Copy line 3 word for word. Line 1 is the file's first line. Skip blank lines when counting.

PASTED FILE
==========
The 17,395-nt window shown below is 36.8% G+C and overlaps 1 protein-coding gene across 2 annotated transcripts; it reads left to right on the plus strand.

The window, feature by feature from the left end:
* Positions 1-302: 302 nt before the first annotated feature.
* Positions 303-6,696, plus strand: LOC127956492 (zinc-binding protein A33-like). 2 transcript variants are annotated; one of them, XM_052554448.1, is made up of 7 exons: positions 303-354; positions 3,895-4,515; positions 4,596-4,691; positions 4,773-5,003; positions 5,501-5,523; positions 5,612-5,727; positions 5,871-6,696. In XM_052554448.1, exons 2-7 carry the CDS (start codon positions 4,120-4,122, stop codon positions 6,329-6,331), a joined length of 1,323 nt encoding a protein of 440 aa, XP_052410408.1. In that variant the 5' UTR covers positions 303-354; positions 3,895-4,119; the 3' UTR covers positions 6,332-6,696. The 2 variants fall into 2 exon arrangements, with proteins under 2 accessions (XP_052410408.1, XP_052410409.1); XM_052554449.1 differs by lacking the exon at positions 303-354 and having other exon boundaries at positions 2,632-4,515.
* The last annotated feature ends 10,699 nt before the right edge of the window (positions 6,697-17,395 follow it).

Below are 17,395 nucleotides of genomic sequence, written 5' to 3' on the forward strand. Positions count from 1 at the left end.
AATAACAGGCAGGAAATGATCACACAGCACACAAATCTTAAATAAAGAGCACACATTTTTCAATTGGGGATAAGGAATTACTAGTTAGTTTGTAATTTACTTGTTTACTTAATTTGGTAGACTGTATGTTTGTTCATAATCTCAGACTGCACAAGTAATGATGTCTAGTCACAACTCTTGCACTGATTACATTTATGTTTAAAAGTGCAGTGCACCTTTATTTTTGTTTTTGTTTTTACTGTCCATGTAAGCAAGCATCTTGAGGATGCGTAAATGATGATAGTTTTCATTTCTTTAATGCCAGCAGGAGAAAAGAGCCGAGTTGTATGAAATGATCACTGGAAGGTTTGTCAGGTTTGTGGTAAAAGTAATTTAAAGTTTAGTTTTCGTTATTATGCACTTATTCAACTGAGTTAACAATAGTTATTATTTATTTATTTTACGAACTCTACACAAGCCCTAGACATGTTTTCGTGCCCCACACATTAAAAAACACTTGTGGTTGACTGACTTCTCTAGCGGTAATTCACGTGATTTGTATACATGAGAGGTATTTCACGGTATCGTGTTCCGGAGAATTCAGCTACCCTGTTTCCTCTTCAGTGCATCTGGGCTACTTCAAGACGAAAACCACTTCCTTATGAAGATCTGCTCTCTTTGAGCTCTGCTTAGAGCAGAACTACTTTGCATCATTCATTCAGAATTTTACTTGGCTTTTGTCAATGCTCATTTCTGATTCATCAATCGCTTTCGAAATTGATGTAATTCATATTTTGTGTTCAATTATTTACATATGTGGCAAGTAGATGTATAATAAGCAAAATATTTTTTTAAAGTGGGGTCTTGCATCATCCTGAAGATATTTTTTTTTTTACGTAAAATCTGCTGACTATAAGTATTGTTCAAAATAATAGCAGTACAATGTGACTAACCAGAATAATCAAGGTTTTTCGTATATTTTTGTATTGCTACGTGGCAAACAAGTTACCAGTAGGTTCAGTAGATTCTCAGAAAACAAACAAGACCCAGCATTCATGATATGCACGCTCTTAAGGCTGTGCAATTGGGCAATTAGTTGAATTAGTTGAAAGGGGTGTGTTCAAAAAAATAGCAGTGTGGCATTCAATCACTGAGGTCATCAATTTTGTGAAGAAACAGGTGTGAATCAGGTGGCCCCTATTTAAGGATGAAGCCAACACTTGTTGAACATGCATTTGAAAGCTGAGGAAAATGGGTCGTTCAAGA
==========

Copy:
* Positions 1-302: 302 nt before the first annotated feature.